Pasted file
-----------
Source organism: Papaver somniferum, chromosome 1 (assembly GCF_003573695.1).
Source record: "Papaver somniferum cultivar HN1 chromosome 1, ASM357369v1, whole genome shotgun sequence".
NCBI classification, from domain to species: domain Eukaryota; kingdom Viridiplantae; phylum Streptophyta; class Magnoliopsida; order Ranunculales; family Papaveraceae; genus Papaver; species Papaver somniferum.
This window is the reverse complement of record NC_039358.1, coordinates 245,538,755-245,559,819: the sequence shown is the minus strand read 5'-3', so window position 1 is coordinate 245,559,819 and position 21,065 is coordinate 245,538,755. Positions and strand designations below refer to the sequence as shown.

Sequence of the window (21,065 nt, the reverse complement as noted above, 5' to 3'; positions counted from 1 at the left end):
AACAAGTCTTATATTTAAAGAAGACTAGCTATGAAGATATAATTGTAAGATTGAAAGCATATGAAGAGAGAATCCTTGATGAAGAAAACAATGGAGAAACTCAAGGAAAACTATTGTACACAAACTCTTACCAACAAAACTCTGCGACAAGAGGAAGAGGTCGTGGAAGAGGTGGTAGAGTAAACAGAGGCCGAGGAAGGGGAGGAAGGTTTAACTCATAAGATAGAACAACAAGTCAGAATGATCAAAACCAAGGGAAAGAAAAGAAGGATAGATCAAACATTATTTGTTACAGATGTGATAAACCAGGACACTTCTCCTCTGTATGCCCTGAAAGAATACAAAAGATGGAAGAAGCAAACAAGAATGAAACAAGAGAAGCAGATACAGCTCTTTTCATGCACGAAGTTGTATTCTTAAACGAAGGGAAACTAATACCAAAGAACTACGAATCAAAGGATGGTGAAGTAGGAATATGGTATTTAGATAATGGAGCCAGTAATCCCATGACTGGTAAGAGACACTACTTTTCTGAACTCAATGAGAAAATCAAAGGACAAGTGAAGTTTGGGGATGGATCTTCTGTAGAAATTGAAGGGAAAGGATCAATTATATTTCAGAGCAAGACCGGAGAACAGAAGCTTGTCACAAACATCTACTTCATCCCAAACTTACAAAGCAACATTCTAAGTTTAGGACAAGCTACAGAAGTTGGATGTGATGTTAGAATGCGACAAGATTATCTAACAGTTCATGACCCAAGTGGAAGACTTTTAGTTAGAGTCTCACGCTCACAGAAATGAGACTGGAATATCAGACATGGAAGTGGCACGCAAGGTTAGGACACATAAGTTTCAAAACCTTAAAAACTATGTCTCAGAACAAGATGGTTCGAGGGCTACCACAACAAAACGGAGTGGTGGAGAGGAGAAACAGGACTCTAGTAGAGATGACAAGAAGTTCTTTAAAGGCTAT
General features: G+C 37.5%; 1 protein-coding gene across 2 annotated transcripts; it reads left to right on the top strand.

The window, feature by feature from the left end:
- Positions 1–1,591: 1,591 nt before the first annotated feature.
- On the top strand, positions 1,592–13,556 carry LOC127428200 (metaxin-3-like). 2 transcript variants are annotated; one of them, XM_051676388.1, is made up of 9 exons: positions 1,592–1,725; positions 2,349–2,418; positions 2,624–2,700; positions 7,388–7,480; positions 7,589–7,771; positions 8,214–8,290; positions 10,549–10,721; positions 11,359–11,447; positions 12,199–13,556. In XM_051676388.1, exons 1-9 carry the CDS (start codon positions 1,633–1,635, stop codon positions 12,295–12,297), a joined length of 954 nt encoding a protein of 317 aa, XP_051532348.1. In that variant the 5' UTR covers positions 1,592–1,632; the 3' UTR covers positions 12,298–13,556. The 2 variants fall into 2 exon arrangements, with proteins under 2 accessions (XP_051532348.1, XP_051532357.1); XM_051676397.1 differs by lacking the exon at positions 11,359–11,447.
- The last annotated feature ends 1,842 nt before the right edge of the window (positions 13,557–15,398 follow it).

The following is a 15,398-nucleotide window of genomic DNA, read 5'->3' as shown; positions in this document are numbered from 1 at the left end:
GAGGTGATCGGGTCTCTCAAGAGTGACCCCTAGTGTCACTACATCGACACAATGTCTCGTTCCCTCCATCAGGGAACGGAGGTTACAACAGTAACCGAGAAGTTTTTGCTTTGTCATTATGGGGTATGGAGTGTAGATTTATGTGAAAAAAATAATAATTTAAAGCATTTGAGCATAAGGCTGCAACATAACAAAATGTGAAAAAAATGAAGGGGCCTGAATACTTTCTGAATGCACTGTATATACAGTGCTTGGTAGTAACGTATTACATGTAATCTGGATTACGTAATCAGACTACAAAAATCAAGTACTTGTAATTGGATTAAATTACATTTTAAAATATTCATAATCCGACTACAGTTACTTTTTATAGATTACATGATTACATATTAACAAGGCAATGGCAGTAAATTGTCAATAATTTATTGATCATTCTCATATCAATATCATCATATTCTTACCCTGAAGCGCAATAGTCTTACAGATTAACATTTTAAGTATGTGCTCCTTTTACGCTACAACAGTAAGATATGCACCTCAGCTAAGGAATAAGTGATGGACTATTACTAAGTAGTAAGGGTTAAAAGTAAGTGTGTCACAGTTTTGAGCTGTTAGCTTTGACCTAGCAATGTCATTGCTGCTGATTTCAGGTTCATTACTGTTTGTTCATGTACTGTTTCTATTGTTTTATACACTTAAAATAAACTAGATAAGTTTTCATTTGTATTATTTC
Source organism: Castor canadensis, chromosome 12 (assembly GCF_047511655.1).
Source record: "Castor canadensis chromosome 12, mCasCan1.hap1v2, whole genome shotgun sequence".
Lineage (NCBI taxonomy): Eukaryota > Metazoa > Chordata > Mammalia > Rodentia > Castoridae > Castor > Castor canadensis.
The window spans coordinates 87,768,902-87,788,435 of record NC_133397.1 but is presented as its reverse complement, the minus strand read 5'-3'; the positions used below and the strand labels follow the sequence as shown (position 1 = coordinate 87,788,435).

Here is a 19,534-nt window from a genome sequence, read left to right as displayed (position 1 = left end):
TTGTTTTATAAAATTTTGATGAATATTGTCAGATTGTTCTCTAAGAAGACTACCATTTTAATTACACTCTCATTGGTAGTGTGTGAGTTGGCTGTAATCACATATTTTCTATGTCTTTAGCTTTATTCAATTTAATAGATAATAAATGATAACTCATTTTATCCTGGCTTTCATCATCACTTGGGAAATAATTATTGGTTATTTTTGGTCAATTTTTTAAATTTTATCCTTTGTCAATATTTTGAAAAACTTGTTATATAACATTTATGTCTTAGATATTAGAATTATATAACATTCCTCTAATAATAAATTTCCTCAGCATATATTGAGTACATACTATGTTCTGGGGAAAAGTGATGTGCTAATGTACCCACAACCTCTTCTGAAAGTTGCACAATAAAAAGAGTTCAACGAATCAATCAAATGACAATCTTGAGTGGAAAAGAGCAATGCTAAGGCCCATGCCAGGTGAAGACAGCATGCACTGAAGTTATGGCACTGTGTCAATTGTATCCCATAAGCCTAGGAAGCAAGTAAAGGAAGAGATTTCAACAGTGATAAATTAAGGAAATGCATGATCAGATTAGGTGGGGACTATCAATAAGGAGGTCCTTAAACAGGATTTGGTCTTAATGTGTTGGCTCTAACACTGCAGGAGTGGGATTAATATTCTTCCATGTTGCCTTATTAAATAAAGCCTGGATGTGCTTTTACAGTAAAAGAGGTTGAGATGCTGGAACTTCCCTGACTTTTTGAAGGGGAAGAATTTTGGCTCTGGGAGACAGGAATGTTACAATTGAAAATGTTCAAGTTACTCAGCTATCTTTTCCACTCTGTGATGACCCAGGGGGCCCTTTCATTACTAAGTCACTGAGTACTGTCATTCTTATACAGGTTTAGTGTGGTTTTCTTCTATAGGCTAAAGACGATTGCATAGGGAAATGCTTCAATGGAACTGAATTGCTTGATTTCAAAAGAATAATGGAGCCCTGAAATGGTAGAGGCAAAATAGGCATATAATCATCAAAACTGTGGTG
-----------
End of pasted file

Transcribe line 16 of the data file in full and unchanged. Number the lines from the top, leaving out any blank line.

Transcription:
Lineage (NCBI taxonomy): Eukaryota > Metazoa > Chordata > Mammalia > Rodentia > Castoridae > Castor > Castor canadensis.